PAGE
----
Posted on Oct 28, 2015, 6 a.m.
Drinking carbonated beverages is significantly and positively associated with out-of-hospital cardiac arrest of cardiac origin.
People who drink carbonated beverages may have an increased risk of cardiac arrest. Professor Keijiro Saku, Dean and professor of cardiology at Fukuoka University in Japan, and colleagues studied the relationship between the incidence of out-of-hospital cardiac arrests (OHCAs) and the consumption of various beverages. Data was gathered between 2005 and 2011 in the 47 prefectures of Japan, and included nearly 800,000 patients who had OHCAs of cardiac and non-cardiac origin. The study focused on the 785,591 OHCA cases that received resuscitation, of which 55.4% were of cardiac origin and 44.6% were of non-cardiac origin. Results showed that expenditures on carbonated beverages were significantly associated with OHCAs of cardiac, but not non-cardiac origin. Expenditures on other beverages, including green tea, black tea, coffee, cocoa, fruit or vegetable juice, fermented milk beverage, milk and mineral water were not significantly associated with OHCAs of cardiac origin. Professor Saku noted that the study had not found that drinking sodas causes an increased risk of cardiac arrest, merely that the more people buy sodas the more likely they are to suffer one. He concluded: "Our data on carbonated beverage consumption is based on expenditure and the association with OHCA is not causal. But the findings do indicate that limiting consumption of carbonated beverages could be beneficial for health." The researchers believe that the acid in carbonated beverages may be responsible for the association with OHCA of cardiac origin.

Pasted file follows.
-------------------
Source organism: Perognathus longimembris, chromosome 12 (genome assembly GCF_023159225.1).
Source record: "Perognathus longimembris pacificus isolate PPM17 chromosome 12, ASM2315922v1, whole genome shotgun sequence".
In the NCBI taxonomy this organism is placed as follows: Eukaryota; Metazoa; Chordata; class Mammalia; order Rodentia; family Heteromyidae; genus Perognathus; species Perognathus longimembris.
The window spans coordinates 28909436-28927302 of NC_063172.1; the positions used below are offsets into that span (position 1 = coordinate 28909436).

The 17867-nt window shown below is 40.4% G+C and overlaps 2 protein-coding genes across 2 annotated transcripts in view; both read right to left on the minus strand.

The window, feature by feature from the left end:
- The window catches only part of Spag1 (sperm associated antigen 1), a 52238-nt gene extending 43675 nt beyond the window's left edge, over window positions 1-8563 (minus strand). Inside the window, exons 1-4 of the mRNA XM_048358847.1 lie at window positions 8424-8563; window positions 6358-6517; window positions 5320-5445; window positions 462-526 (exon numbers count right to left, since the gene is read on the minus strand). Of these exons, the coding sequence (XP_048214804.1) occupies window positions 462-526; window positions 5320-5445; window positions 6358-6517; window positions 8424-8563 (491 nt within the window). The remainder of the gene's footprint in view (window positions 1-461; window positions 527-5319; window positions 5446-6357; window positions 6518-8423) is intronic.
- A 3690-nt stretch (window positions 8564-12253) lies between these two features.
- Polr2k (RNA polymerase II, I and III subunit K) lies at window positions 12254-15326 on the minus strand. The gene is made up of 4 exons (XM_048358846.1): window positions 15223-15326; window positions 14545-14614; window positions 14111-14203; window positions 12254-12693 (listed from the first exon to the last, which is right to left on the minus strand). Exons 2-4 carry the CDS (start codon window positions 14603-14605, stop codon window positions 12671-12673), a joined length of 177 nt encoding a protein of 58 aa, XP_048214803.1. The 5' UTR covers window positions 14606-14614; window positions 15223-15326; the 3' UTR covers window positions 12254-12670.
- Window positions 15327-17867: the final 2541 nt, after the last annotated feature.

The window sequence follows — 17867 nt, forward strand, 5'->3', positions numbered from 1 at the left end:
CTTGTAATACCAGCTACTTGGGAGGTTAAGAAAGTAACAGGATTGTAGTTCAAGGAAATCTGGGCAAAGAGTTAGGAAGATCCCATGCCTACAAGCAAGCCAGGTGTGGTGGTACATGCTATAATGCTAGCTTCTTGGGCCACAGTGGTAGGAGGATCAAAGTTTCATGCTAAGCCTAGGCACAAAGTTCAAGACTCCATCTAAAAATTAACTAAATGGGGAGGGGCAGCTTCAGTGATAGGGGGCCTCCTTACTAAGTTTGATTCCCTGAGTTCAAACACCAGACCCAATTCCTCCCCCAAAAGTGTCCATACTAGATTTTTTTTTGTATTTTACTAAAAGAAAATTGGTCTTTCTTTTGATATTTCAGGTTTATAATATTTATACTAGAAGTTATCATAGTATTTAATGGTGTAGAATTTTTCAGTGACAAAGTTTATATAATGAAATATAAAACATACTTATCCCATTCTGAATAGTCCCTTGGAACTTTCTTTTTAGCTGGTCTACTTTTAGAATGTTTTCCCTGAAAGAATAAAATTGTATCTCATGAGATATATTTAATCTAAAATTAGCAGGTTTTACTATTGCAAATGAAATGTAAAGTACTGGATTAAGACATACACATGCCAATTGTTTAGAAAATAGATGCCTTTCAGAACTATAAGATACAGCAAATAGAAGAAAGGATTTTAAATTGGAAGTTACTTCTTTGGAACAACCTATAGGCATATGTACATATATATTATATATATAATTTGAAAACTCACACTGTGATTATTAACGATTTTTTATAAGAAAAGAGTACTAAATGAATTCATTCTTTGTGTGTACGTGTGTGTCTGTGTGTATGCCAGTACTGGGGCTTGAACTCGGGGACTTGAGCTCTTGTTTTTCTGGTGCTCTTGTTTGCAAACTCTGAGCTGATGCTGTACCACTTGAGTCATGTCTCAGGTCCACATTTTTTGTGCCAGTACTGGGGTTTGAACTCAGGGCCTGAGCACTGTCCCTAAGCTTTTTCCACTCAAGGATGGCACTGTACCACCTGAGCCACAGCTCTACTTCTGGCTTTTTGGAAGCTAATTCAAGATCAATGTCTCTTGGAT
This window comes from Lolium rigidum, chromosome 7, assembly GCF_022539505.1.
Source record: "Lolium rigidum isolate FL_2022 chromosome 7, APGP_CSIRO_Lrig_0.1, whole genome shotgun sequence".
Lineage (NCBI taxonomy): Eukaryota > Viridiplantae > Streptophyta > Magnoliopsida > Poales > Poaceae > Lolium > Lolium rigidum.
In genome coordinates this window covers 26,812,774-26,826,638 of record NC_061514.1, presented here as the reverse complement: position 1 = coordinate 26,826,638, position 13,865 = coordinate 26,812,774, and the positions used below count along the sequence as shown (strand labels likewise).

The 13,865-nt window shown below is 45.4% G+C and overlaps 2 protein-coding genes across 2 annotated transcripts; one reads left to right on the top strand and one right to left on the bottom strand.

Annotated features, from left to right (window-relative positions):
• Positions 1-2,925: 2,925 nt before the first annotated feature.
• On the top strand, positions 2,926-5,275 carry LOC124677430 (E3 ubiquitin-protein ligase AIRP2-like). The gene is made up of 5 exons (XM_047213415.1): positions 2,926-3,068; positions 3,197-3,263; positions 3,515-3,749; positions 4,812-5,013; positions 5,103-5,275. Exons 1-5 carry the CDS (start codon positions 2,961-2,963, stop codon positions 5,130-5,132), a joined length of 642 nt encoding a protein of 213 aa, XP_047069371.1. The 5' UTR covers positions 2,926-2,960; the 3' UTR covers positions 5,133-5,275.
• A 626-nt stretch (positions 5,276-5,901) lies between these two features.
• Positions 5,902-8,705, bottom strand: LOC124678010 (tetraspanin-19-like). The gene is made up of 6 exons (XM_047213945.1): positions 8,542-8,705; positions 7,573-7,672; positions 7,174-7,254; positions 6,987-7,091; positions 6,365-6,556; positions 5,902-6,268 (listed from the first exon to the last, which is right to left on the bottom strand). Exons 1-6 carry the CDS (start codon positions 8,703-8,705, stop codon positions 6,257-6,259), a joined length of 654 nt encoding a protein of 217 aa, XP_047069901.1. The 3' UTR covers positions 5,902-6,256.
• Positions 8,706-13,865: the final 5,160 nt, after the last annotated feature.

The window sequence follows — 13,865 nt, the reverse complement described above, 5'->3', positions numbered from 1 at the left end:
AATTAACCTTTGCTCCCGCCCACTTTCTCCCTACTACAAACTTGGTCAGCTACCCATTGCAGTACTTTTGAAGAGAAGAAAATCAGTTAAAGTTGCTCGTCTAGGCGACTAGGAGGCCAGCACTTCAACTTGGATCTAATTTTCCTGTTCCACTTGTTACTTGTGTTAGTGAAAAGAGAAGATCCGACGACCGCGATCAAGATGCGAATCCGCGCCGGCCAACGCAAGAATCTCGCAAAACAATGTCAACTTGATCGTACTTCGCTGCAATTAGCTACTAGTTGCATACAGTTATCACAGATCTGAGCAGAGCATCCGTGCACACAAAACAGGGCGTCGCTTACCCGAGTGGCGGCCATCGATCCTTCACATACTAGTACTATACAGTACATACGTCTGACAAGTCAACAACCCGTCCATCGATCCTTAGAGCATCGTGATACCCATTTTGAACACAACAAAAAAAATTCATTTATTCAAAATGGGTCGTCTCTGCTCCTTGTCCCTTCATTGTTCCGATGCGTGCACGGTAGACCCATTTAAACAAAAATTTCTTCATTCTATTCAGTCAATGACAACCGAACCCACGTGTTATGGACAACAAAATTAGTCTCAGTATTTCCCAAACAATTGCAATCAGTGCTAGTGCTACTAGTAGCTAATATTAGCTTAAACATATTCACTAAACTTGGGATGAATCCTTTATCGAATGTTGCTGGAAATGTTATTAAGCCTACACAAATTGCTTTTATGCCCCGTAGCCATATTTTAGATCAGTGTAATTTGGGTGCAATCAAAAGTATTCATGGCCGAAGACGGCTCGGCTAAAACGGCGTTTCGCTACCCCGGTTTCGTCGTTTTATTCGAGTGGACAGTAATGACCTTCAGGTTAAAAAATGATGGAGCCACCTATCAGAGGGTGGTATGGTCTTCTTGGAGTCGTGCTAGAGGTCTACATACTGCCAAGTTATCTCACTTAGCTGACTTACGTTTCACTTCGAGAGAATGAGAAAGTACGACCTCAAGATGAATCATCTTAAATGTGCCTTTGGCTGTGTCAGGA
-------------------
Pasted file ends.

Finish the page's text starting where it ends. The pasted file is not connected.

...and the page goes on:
Saku K. Carbonated beverages are associated with out-of-hospital cardiac arrests of cardiac origin: from the All-Japan Utstein Registry. Abstract presented at European Society of Cardiology Conference 2015. 29th August – 2nd September 2015, London, United Kingdom.